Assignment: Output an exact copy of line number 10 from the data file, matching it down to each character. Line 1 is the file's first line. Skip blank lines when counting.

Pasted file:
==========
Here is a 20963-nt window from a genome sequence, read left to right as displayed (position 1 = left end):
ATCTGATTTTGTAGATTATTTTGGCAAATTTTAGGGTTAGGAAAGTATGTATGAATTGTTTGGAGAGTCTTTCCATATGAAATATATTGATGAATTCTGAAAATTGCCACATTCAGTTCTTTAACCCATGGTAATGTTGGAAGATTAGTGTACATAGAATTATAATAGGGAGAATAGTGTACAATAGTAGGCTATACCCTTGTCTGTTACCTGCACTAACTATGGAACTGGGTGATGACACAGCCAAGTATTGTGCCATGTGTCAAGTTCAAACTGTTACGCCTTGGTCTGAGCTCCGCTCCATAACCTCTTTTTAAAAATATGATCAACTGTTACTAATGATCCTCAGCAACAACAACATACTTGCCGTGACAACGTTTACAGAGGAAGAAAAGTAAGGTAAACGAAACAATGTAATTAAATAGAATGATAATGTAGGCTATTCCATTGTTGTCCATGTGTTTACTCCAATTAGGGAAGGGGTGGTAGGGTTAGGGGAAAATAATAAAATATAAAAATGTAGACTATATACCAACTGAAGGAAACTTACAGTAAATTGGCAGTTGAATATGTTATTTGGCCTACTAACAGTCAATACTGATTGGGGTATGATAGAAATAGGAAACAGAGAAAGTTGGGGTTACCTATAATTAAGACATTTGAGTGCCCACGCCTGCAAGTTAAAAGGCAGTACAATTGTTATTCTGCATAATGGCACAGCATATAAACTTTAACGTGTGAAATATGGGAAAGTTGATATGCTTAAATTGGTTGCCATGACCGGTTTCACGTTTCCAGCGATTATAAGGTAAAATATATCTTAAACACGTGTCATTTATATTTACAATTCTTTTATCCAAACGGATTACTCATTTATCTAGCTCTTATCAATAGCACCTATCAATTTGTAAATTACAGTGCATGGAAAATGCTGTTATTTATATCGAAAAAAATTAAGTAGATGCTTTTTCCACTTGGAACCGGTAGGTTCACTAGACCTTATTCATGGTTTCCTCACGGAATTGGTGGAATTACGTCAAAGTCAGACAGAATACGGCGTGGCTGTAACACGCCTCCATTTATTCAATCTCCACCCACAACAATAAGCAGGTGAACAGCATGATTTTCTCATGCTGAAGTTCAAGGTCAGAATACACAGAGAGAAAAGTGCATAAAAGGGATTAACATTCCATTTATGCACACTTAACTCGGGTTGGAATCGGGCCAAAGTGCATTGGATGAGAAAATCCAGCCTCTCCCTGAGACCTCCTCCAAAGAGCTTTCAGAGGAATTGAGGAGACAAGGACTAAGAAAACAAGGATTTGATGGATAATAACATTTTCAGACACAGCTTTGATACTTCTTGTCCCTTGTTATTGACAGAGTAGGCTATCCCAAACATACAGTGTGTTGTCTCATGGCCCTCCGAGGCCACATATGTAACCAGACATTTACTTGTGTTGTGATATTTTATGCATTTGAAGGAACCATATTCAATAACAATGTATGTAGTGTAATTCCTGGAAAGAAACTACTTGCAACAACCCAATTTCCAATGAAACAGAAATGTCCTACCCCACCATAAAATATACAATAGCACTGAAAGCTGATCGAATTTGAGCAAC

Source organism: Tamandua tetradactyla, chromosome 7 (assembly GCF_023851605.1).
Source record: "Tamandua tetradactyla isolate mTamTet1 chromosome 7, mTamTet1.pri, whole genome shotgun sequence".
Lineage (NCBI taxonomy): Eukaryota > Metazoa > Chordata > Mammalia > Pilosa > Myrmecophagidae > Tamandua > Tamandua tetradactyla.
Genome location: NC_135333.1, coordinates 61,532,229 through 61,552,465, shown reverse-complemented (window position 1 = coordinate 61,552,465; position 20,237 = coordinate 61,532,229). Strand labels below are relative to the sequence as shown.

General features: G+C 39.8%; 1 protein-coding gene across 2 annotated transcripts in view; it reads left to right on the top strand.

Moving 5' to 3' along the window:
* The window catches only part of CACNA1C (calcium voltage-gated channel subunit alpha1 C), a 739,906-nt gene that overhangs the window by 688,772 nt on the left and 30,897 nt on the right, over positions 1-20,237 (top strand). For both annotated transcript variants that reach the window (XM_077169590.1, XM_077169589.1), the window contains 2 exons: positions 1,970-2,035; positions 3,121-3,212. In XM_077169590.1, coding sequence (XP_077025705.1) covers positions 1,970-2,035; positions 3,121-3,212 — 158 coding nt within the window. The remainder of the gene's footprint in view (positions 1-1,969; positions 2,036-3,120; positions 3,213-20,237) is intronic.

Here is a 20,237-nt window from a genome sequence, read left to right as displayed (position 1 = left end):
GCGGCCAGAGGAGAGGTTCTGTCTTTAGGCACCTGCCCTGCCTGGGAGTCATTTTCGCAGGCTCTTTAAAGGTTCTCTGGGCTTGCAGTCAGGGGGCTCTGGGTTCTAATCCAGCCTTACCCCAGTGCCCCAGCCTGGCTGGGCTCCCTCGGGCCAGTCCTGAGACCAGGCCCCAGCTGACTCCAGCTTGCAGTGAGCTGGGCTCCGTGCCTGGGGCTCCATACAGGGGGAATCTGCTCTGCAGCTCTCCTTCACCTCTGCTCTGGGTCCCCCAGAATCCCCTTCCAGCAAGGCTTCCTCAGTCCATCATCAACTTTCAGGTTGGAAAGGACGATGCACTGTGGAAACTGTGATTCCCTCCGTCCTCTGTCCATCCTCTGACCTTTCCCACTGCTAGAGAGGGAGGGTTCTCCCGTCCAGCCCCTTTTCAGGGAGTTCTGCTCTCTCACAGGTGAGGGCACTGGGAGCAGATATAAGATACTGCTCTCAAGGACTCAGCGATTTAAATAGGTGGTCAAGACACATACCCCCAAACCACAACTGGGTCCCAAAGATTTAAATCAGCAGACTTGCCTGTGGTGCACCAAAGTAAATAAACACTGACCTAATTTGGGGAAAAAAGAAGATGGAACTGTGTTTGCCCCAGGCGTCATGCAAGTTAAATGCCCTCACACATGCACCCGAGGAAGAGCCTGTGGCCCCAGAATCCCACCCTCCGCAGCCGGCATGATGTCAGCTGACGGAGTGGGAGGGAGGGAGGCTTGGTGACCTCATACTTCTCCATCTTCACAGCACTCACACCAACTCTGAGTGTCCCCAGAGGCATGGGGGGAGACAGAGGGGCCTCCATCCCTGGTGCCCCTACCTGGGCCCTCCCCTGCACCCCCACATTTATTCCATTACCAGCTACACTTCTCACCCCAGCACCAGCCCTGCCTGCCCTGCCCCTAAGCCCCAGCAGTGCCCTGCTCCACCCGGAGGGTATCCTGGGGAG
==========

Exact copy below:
Here is a 20,237-nt window from a genome sequence, read left to right as displayed (position 1 = left end):